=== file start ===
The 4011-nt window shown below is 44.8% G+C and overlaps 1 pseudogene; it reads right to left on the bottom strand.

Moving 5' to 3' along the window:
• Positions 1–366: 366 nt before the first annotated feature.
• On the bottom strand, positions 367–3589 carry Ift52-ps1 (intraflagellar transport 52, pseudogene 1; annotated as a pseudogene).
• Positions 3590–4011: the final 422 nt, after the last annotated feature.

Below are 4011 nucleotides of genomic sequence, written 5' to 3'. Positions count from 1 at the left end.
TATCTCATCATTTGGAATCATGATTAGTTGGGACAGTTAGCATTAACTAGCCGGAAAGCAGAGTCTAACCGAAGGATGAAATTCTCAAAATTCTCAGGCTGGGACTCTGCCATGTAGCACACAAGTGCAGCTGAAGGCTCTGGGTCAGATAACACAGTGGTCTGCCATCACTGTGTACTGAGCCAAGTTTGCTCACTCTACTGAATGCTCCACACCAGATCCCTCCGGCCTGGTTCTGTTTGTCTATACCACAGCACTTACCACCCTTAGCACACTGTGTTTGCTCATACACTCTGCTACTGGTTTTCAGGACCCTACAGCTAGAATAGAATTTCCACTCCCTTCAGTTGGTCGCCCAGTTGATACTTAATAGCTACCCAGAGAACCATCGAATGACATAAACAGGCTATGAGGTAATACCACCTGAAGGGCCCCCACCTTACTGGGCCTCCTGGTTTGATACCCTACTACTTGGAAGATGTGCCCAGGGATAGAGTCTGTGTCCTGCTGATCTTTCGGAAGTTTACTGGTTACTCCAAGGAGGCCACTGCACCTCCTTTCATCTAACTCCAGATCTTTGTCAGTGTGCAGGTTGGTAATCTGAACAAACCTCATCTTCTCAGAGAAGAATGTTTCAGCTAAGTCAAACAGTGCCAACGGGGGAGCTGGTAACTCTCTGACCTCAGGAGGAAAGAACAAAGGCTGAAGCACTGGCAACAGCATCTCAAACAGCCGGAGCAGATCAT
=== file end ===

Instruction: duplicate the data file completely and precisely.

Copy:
The 4011-nt window shown below is 44.8% G+C and overlaps 1 pseudogene; it reads right to left on the bottom strand.

Moving 5' to 3' along the window:
• Positions 1–366: 366 nt before the first annotated feature.
• On the bottom strand, positions 367–3589 carry Ift52-ps1 (intraflagellar transport 52, pseudogene 1; annotated as a pseudogene).
• Positions 3590–4011: the final 422 nt, after the last annotated feature.

Below are 4011 nucleotides of genomic sequence, written 5' to 3'. Positions count from 1 at the left end.
TATCTCATCATTTGGAATCATGATTAGTTGGGACAGTTAGCATTAACTAGCCGGAAAGCAGAGTCTAACCGAAGGATGAAATTCTCAAAATTCTCAGGCTGGGACTCTGCCATGTAGCACACAAGTGCAGCTGAAGGCTCTGGGTCAGATAACACAGTGGTCTGCCATCACTGTGTACTGAGCCAAGTTTGCTCACTCTACTGAATGCTCCACACCAGATCCCTCCGGCCTGGTTCTGTTTGTCTATACCACAGCACTTACCACCCTTAGCACACTGTGTTTGCTCATACACTCTGCTACTGGTTTTCAGGACCCTACAGCTAGAATAGAATTTCCACTCCCTTCAGTTGGTCGCCCAGTTGATACTTAATAGCTACCCAGAGAACCATCGAATGACATAAACAGGCTATGAGGTAATACCACCTGAAGGGCCCCCACCTTACTGGGCCTCCTGGTTTGATACCCTACTACTTGGAAGATGTGCCCAGGGATAGAGTCTGTGTCCTGCTGATCTTTCGGAAGTTTACTGGTTACTCCAAGGAGGCCACTGCACCTCCTTTCATCTAACTCCAGATCTTTGTCAGTGTGCAGGTTGGTAATCTGAACAAACCTCATCTTCTCAGAGAAGAATGTTTCAGCTAAGTCAAACAGTGCCAACGGGGGAGCTGGTAACTCTCTGACCTCAGGAGGAAAGAACAAAGGCTGAAGCACTGGCAACAGCATCTCAAACAGCCGGAGCAGATCAT